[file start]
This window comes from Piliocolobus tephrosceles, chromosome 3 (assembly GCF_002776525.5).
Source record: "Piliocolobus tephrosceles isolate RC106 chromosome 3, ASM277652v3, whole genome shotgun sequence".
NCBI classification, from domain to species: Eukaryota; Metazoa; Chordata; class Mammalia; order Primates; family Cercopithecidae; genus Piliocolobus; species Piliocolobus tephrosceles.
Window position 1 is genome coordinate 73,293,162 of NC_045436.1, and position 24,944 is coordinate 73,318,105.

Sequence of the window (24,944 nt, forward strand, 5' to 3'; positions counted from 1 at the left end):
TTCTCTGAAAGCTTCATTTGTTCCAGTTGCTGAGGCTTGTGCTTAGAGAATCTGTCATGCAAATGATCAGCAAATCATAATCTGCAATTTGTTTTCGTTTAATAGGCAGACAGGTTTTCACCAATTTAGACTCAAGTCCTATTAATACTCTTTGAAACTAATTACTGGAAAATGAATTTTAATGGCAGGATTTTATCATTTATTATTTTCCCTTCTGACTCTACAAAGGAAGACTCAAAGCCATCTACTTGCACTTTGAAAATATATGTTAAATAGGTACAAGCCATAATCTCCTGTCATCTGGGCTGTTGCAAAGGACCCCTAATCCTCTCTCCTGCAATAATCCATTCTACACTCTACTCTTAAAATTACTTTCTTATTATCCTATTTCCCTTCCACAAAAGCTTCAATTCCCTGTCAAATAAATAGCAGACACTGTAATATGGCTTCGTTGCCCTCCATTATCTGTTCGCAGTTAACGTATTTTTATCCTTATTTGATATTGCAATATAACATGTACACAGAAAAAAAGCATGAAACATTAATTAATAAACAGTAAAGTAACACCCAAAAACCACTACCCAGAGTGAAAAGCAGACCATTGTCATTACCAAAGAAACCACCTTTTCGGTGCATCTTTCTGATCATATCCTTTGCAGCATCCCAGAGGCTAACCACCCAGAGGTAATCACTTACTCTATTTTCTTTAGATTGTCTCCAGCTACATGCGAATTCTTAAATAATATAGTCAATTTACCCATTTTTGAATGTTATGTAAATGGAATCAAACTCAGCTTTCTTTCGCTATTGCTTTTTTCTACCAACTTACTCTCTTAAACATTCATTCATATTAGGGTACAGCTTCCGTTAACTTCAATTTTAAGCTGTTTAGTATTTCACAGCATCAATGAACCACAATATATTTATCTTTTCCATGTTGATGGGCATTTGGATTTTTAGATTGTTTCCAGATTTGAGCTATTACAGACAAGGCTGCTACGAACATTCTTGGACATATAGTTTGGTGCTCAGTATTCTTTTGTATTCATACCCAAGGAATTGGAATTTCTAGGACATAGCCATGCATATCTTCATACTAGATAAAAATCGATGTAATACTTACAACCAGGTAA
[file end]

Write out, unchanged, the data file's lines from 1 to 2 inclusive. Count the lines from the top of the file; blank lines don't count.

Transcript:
This window comes from Piliocolobus tephrosceles, chromosome 3 (assembly GCF_002776525.5).
Source record: "Piliocolobus tephrosceles isolate RC106 chromosome 3, ASM277652v3, whole genome shotgun sequence".